# Weight

The gravitational force or also referred to as weight, is caused by the action of the gravity field strength on a body. It is directed downward and is in the rotating frame of a celestial body such as the Earth to the gravitational force and a small correction together, mainly due to the centrifugal force.

The weight of such other forces in the unit Newton is measured (N).

## Amount, direction and point of

The weight is calculated as the product of the mass with the gravitational acceleration (even acceleration due to gravity or spatial factor):

Apart from minor irregularities, the weight force is always directed towards the center of the celestial body out on which one is because the gravitational field is a radial field to a good approximation. In most applications, but you can also reach a sufficient accuracy, if you look at the gravity field of a homogeneous field, namely when all dimensions are much smaller than the radius of the celestial body. In this case, the weight is anywhere vertically downward, which, inter alia, is exploited in plumb.

The trajectory of a moving rigid body runs exactly as handles the entire weight of the center of gravity of the body on. Is she the only force that acts on him, he is in a state of free fall. Since the inertia also depends on the mass as the weight of the body is the acceleration of all freely falling bodies, the gravitational acceleration, the same.

## Gravitational force on earth

On the surface one can use the approximate value for the gravitational acceleration.

If you want to, however, determine the force of gravity on Earth precisely, the spatial dependence of the gravitational acceleration () to be considered by gravity formulas, for example, by the formula of Somigliana. For this spatial dependence, there are several reasons:

The first cause depends on the latitude of the site; the second because the Earth flattening also, as well as on the level of the site.

## Weight and mass

In everyday language is often spoken of the weight of a body, without distinguishing whether so its mass or its weight is meant. Nevertheless, it is very different physical terms:

- The mass is a measure of how much a body is generally influenced by gravitational fields, and how much he resists acceleration ( inertia).
- The weight force, however, indicates how strongly a body becomes concrete, attracted by the Earth or the celestial body on which it is located.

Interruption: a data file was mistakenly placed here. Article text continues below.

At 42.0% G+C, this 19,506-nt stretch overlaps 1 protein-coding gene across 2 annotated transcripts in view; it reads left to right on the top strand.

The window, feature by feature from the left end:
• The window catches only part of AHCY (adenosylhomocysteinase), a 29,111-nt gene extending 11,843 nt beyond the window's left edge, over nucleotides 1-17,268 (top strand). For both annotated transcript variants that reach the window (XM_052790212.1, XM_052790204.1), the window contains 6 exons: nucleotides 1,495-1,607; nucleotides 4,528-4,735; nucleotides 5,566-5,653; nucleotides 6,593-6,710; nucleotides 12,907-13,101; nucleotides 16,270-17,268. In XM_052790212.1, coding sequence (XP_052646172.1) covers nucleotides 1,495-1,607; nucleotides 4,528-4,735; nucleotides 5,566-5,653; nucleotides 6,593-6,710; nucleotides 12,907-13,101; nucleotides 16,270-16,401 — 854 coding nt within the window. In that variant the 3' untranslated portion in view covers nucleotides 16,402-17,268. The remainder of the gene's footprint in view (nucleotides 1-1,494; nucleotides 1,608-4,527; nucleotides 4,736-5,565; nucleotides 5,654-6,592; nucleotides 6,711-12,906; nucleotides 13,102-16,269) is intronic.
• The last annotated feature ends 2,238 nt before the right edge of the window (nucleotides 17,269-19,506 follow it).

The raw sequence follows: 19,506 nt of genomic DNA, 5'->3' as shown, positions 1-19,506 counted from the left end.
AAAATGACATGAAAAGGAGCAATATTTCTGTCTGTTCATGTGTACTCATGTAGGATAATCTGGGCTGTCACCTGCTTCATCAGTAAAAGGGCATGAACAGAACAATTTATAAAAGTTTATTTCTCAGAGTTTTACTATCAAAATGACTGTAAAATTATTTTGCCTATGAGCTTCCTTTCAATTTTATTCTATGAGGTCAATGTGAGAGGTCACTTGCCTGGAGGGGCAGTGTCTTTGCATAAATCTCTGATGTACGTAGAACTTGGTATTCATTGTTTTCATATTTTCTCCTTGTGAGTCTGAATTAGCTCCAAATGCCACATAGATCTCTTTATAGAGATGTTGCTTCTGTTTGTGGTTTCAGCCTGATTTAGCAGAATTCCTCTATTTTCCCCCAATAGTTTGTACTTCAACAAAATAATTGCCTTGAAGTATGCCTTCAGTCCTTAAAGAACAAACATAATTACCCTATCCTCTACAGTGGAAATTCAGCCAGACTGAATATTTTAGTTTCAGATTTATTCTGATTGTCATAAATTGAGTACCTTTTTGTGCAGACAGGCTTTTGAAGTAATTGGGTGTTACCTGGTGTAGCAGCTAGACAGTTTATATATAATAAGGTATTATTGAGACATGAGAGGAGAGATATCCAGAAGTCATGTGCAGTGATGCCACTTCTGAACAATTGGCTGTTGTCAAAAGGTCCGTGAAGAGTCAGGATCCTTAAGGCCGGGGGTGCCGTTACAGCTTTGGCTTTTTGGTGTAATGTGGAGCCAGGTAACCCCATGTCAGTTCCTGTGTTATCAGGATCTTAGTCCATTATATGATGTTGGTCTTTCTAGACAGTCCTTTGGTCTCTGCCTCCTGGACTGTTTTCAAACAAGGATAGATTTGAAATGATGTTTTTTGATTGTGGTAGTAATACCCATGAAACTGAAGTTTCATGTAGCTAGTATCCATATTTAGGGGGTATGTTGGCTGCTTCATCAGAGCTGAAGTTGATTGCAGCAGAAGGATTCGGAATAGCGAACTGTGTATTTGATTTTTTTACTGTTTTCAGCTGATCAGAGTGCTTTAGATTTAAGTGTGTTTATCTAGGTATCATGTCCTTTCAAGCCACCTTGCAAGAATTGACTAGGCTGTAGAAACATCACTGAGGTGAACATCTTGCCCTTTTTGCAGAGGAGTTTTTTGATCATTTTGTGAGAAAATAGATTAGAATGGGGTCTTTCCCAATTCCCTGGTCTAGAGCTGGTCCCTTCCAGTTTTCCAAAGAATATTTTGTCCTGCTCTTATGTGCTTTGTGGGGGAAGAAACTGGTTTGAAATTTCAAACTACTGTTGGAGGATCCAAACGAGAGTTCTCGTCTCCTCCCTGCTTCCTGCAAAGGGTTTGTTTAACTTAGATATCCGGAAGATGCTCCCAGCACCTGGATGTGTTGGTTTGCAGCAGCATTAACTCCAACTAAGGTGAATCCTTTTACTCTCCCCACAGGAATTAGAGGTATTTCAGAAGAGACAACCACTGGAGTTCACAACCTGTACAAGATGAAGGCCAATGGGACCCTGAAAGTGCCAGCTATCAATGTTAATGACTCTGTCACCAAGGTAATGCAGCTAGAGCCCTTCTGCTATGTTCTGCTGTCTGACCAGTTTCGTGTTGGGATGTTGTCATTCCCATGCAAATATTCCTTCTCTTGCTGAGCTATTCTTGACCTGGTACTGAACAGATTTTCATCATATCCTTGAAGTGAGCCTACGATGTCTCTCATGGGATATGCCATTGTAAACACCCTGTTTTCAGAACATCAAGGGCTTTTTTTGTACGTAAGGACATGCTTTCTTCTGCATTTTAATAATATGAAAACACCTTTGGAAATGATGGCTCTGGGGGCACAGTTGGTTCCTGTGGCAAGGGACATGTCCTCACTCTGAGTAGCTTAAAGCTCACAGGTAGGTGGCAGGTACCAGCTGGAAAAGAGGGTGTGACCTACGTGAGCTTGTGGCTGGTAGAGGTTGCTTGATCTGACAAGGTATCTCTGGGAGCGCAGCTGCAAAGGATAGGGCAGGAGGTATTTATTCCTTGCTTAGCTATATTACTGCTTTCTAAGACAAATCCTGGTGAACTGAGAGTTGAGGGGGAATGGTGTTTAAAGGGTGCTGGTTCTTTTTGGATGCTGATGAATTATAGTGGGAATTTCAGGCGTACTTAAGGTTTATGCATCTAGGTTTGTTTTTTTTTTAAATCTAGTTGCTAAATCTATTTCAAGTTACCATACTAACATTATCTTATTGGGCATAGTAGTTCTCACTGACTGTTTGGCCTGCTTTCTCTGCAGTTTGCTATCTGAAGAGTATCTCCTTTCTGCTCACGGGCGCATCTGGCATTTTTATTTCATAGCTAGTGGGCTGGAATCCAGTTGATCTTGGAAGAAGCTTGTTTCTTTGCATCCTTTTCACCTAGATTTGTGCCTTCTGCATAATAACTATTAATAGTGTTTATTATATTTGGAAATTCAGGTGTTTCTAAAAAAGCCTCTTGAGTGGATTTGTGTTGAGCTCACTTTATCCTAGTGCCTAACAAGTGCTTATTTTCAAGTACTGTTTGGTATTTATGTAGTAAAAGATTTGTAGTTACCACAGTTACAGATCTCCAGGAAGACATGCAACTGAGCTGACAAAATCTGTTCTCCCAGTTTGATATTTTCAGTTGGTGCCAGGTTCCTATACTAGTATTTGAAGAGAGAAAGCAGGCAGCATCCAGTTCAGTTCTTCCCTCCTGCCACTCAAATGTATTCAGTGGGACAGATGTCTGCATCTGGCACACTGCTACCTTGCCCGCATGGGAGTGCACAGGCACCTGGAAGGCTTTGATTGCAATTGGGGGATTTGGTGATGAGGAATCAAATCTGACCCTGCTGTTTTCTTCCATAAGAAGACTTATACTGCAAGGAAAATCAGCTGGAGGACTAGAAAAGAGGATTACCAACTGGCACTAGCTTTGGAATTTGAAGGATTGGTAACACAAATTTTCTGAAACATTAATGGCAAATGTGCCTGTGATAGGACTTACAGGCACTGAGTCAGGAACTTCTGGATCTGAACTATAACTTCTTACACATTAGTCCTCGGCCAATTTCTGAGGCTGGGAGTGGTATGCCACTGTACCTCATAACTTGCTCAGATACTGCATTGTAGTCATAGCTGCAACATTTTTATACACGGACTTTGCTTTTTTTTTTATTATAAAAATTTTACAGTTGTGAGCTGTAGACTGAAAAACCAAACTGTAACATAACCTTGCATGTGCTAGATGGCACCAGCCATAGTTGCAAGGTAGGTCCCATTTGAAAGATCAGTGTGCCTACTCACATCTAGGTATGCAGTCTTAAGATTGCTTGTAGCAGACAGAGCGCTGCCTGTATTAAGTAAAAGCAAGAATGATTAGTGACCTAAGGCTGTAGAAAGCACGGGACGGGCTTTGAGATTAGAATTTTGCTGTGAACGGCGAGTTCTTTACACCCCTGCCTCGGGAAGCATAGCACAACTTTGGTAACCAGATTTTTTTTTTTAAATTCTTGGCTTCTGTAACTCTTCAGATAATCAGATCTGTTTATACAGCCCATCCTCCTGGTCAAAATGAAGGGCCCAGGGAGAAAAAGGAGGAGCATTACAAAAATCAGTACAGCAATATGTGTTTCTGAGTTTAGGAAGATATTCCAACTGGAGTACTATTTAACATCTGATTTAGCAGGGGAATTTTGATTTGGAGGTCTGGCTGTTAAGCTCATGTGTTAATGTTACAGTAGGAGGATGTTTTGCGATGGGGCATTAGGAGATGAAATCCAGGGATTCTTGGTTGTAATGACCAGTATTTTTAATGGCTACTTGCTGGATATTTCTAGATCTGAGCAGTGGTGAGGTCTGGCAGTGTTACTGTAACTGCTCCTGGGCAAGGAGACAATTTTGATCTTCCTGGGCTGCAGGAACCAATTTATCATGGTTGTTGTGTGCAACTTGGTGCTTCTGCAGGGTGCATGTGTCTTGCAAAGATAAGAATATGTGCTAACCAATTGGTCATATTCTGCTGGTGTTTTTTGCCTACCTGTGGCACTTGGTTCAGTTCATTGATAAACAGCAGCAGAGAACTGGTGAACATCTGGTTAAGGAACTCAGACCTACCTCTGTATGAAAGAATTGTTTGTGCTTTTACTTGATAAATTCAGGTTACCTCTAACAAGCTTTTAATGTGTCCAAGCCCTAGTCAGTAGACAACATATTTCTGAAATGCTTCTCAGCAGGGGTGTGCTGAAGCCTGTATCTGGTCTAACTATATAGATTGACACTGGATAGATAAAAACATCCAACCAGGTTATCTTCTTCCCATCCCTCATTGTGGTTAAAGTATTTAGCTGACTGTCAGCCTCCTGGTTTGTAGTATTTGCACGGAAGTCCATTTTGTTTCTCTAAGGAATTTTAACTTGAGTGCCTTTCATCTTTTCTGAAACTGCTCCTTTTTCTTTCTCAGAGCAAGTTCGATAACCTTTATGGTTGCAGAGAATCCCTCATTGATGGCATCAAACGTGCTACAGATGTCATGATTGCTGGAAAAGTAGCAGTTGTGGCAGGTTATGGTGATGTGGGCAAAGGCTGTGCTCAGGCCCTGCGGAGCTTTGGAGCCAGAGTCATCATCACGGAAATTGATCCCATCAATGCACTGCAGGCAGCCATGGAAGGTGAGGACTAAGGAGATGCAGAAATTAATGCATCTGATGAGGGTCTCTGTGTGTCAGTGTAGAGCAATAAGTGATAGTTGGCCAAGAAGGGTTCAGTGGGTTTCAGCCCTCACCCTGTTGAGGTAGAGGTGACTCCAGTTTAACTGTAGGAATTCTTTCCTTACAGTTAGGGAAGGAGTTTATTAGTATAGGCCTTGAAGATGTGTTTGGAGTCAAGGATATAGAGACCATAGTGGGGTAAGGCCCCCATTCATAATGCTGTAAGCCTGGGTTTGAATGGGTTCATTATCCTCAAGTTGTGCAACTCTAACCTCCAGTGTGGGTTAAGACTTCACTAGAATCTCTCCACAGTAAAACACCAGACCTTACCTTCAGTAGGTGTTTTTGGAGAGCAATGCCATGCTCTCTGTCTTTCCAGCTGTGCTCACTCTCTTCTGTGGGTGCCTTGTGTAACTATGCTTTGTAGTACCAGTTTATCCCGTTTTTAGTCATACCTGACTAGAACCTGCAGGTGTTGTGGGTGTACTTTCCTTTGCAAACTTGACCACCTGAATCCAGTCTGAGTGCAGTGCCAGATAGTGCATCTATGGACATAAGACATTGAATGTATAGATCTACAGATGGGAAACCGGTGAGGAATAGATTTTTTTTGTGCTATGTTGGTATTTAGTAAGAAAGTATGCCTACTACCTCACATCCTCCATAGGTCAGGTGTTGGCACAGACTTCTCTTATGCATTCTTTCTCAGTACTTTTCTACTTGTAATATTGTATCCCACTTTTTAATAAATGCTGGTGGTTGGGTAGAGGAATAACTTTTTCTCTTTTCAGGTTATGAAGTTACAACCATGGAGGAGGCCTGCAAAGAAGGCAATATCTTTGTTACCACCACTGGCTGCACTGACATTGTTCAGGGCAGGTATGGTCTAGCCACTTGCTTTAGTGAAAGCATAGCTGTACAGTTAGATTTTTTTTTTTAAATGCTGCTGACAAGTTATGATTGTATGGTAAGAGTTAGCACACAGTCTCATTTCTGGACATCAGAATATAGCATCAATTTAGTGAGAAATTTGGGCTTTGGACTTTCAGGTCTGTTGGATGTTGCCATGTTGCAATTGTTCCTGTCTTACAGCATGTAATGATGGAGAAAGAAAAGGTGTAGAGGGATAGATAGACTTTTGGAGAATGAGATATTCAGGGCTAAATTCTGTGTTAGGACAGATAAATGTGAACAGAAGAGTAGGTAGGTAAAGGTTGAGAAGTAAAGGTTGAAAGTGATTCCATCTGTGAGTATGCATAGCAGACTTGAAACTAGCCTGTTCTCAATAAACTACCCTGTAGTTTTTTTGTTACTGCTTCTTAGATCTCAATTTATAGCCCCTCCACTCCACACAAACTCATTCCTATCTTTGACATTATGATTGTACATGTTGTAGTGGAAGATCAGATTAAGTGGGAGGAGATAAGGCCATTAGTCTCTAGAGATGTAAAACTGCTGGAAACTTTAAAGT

The mass is therefore an intrinsic property of the body, while the gravitational force is the result of an external influence on the body.

Consequently, the mass of a body is independent of its whereabouts ( Earth, Moon, Zero Gravity, ... ) always the same, while the force acting on it weight force of the gravitational acceleration depends ( on the moon is the weight of only about one-sixth of that on Earth, ie the weight of a body of mass 100 kg on the moon is approximately equal to that which 16.5 kg acts on the earth on a body of mass, in weightlessness can feel no weight ):

Until 1960, it was customary to specify the force in the unit kilogram-force ( kgf ). This was defined as the weight of the earth, as measured in kiloponds, had the same measure as the mass in kilograms (). After that, the kilogram-force ( daN ≈ 1 1 kp = 9.80665 N) was in the SI system of units by the unit Newton replaced. Since then, the mass and the weight of metrics, which is approximated by the above Factor 9.81 differ.

## Measurement

Instruments for direct determination of a weight force dynamometer, for example, spring scales. However, the static buoyancy distort the result, which is particularly noticeable at low density bodies felt.

Indirectly, one can determine the weight by weighing and subsequent conversion of the weighing result. For a closer look at the workings of a scale, it is found that the actual expense recognized directly measured quantity is already falsified by the buoyancy force of gravity, even if a mass is displayed as a weight value. So, for example, compares a simple beam balance the forces that exert the two masses on their respective scales.